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Oct. 27 2016 – The presidential race between Hillary Clinton and Donald Trump has coincided with a large spike in white supremacist activity on the Internet, with Jewish journalists targeted in particular, according to a Vanderbilt professor.

“The Trump campaign has given the white nationalist movement a long-awaited opportunity to spread its message to a national audience,” said Sophie Bjork-James, who tracks white nationalist Internet groups and is a post-doctoral fellow and lecturer of anthropology at Vanderbilt University.

“Trump’s messages about limiting immigration and banning Muslims from the United States have given the movement one of its largest membership boosts in decades, which will have impact long after this election cycle.”

According to Bjork-James:

  • The founder of the white nationalist website Stormfront, Don Black, claims a 30 to 40 percent spike in web traffic in 2015 after Trump’s anti-immigration and ban Muslim speeches.
  • The Daily Stormer, a neo-Nazi website, was created in 2013. The site went from 1.2 million visits per month in 2015 to 1.9 million visitors per month today.
  • Breitbart.com went from 32 million visits per month in 2015 to 75 million visits per month in September of 2016.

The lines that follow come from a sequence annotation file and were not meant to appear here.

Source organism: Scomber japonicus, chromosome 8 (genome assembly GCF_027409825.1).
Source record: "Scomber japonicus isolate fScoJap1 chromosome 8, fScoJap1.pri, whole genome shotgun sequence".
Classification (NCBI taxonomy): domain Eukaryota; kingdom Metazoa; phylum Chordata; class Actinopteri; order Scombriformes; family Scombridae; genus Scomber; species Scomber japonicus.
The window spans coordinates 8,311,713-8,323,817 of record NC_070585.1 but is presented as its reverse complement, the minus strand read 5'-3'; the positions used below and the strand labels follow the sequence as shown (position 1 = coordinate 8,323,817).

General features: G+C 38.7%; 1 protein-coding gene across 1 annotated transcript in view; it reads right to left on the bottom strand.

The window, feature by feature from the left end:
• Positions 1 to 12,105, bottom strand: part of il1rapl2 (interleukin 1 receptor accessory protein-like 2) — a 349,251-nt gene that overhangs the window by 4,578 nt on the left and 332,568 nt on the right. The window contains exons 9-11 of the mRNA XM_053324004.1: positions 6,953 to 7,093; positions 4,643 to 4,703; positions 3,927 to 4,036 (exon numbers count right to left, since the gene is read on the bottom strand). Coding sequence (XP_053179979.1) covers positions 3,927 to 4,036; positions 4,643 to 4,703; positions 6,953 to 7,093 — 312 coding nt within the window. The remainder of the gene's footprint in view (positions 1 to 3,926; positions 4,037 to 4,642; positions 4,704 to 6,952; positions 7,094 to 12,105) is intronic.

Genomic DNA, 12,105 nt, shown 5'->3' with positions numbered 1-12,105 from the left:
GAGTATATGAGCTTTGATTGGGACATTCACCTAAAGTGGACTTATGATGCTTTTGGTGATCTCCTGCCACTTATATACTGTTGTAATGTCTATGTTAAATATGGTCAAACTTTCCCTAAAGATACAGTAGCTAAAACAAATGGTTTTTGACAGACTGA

• The “alt-right” term or Alternative Right was started by white nationalist Richard Spencer and is an attempt to rebrand the racist right as a legitimate part of the political spectrum.

“The radical right in particular has decided that targeting Jews and ratcheting up anti-Semitic language is a strategy,” Bjork-James said. “Neo-Nazism is a defining belief in white nationalism.”

Bjork-James’ research interests include tracking white nationalist movements and has published her findings in The Apartheid Conscience: What the white nationalist movement can teach us about the reproduction of white supremacy in America, “Cyber Racism: White Supremacy Online and the New Attack on Civil Rights” and the chapter titled “Cybersupremacy: The new face and form of white supremacist activism” in Tactics in Hard Times: Practices and Spaces of New Media.